COMMENTARY | Indianapolis Colts quarterback Andrew Luck has a cannon for an arm and can thread a needle with a football, but he needs someone to catch his passes. A look at the Colts' roster reveals a lot of unfamiliar names but some young, interesting talent at the wide receiver position.
With the signing of undrafted free agents Rodrick Rumble and Lanear Sampson on April 30, the Colts now have 10 wide receivers on board. Of those 10, only two have more than a year's worth of NFL experience, making the receiver position one to watch when training camp opens in Anderson, Ind. this summer.
Reggie Wayne, of course, is the patriarch of this group. He'll suit up for his 13th season in blue and white, and despite the fact that he'll turn 35 during the 2013 campaign, he's got plenty of fuel left in the tank to build on the 106 receptions, 1,355 yards and five scores he posted last year.
Darrius Heyward-Bey was signed by the Colts after the Oakland Raiders released him in March. The Raiders famously reached to draft DHB No. 7 overall out of Maryland in 2009, and the speedster's NFL career has been underwhelming thus far, marred with injuries and substandard route-running ability. Now we'll get the opportunity to see if Heyward-Bey can thrive in a more prolific offense than has been seen in Oakland since Rich Gannon played.
One of my favorite receivers from last season is T.Y. Hilton. At just 5-foot-9 and 183 pounds, Hilton looks like a toothpick among sycamores on the field, but he can fly, turning in big play after big play on his way to 50 receptions for 861 yards and seven touchdowns during his rookie season. I'm excited to see what he can do--and how the coaching staff utilizes him--in 2013.
I'll be stunned if any of these three guys fail to make the 53-man roster.
That's about where the training camp certainty ends, however, leaving seven wideouts battling to make the team.
One receiver I'm looking forward to watching this summer is Jeremy Kelley. He's the polar opposite of Hilton: Kelley is enormous. The rookie out of Maine stands at 6-foot-6 and weighs in at 225 pounds--comparable to the size of tight end Coby Fleener--and he brings a number of intriguing qualities to the team. I wrote about him in more detail back in January, if you're interested.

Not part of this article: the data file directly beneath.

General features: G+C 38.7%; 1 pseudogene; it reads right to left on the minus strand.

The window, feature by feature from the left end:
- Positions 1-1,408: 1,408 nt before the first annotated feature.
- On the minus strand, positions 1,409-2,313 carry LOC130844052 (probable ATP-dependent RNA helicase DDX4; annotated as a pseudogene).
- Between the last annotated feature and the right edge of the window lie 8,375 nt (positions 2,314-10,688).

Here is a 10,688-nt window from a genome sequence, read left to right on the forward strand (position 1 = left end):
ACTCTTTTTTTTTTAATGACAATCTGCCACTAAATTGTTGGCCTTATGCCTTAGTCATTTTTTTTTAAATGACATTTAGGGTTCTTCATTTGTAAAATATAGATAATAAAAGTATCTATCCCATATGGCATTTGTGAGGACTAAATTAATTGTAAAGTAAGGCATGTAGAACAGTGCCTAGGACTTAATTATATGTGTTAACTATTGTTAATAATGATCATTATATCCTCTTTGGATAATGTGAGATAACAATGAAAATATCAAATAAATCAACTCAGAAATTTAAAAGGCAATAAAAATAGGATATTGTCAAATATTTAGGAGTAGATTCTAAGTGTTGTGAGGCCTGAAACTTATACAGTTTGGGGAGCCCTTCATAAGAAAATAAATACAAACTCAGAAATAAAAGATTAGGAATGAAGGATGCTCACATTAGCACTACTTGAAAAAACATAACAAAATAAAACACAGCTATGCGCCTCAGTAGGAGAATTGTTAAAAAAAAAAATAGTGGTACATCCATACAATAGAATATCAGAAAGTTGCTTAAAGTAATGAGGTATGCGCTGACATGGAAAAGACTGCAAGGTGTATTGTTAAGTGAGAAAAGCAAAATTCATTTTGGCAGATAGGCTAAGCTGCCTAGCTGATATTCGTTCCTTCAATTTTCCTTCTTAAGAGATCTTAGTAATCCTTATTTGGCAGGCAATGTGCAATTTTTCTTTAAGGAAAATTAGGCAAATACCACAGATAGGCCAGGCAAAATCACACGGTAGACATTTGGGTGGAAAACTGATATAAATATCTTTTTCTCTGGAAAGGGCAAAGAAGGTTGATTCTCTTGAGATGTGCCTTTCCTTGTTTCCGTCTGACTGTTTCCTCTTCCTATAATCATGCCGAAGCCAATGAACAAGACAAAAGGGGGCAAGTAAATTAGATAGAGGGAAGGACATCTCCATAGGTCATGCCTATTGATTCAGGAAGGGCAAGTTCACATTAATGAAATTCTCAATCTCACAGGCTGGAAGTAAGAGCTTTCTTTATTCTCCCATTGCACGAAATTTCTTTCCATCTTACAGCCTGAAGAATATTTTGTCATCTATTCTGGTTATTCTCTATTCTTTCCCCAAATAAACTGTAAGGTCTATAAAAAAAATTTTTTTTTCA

LaVon Brazill will look to build on his rookie year in Indianapolis, while Griff Whalen will try to see his first regular season action in a Colts uniform. Whalen signed with the team a year ago as an undrafted free agent out of Stanford--where he was a teammate of Luck and Fleener--but broke his foot during the preseason and was placed on injured reserve.
Joining Whalen in an attempt to come back from injury and make his mark in the NFL is Jabin Sambrano, a second-year receiver out of Montana.
Nathan Palmer came to the Colts from the San Francisco 49ers practice squad last season and appeared in five games for Indy. The Elkhart, Ind. native will look for a more substantive role with the team in 2013.
That brings us to the most recent signings: Sampson and Rumble.
Sampson, 5-foot-11 and 205 pounds, played collegiately at Baylor, where he was a teammate of Washington Redskins quarterback Robert Griffin III and Cleveland Browns wide receiver Josh Gordon. He's got decent bulk, nice speed and good hands, finishing his college career with a 43-game reception streak--tied for the second-longest active streak in the nation.
Rumble intrigues me, and not just because of his cool name. He's 6-foot-2 and 201 pounds out of Idaho State, where he ended his days in Pocatello as the Bengals' all-time leading receiver with 223 receptions for 2,863 yards and 17 touchdowns.
After his illustrious college career at the same school that produced Minnesota Vikings defensive end Jared Allen and former Pittsburgh Steelers running back Merril Hoge, Rumble's name is all over the ISU record books. It remains to be seen if his FCS success will translate to the NFL, but No. 11 is one player I'll be watching closely this summer.
It should be a fun preseason with wide open competition at the wide receiver spot.
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